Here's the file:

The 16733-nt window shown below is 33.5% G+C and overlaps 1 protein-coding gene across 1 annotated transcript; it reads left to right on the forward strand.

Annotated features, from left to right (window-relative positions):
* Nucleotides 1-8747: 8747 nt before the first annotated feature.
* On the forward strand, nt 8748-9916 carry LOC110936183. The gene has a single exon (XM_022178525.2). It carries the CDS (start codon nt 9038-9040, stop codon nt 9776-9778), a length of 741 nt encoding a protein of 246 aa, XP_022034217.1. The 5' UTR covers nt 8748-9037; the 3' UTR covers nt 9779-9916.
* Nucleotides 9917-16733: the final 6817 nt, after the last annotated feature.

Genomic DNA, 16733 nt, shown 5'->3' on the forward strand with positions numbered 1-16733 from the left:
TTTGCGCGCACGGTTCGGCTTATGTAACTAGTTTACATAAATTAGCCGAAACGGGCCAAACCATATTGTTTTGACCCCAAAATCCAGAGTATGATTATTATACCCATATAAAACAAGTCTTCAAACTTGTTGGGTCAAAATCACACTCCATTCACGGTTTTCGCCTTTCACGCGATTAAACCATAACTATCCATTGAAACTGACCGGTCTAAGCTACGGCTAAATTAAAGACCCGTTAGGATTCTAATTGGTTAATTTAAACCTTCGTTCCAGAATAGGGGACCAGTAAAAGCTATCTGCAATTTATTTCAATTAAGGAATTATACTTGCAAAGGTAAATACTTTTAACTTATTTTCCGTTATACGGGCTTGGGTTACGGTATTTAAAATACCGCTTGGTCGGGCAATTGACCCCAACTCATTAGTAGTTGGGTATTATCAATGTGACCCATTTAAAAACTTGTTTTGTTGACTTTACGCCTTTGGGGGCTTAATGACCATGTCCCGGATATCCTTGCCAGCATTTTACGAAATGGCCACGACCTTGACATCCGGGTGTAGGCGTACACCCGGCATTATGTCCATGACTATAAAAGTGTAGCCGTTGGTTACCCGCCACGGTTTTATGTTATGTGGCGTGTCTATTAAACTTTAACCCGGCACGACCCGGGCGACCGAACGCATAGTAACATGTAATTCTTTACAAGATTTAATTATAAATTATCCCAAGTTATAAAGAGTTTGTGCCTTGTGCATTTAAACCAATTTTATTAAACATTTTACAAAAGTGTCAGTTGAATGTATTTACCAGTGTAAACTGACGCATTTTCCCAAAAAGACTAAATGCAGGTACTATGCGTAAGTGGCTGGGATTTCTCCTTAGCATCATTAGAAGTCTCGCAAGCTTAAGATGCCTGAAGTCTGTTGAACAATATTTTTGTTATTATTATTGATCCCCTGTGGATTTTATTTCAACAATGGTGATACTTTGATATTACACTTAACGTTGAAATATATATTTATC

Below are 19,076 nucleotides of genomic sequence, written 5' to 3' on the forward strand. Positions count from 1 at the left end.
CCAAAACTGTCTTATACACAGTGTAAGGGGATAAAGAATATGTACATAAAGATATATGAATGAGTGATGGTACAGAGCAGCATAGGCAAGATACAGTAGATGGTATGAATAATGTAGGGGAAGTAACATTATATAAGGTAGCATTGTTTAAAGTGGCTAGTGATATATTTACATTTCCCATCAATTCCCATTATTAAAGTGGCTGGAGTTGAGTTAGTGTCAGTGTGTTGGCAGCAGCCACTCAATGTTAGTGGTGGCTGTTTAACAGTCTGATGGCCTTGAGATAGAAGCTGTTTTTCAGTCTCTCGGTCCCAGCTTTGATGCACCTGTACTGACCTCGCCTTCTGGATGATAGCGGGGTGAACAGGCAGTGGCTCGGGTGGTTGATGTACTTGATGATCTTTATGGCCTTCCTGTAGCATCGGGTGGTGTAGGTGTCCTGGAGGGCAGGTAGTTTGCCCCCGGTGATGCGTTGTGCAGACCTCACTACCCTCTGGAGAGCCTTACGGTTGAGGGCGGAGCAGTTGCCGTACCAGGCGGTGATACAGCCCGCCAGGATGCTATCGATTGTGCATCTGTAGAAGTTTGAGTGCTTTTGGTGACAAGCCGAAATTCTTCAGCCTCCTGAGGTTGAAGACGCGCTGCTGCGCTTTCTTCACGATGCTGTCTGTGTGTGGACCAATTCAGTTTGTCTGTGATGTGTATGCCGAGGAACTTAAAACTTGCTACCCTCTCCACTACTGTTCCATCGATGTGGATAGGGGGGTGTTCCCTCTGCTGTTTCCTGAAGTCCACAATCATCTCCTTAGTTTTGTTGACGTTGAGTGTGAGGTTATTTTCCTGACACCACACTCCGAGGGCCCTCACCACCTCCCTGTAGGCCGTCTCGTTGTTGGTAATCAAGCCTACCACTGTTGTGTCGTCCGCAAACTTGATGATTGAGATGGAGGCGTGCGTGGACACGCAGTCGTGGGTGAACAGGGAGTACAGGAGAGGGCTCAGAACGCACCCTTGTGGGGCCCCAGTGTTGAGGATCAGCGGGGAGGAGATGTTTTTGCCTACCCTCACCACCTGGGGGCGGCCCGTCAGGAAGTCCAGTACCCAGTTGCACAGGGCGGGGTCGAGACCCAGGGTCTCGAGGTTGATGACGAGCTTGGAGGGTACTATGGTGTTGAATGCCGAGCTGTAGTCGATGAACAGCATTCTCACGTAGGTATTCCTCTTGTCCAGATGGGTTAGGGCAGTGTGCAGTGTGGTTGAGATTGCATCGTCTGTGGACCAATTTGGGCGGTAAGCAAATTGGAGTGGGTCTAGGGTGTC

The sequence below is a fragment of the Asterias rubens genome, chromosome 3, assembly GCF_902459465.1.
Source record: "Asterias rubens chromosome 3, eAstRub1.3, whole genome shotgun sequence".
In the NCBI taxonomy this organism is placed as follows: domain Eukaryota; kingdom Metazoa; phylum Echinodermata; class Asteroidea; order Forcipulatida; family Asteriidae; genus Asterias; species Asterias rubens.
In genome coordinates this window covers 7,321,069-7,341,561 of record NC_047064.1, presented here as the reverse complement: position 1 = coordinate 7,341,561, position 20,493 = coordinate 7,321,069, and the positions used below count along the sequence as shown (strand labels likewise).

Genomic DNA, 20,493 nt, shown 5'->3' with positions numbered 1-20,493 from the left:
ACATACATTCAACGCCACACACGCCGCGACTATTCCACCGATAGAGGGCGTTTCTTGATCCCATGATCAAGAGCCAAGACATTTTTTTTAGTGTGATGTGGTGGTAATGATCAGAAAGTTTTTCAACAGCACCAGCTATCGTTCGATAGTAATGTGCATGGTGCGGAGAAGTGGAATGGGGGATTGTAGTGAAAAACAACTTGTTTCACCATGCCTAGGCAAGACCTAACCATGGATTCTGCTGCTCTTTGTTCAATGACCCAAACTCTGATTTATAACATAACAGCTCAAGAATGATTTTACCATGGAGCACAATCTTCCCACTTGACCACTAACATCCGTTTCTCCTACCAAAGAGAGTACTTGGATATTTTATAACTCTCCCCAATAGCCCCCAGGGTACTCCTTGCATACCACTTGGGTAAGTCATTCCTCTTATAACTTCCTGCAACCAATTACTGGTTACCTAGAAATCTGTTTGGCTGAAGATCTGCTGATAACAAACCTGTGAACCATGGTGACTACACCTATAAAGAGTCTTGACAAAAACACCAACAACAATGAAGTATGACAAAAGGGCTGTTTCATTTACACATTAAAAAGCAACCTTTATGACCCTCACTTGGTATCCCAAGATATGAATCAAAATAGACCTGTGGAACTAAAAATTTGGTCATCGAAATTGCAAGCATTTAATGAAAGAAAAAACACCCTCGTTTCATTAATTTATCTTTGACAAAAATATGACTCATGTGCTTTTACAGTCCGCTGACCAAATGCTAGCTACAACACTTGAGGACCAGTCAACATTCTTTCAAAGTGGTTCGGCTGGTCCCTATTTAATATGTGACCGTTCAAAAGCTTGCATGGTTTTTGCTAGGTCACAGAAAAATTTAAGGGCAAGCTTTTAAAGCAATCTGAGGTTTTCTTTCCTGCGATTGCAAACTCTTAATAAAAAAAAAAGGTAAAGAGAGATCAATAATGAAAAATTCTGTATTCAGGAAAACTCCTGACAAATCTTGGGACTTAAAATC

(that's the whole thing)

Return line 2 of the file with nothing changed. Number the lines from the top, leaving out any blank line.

Annotated features, from left to right (window-relative positions):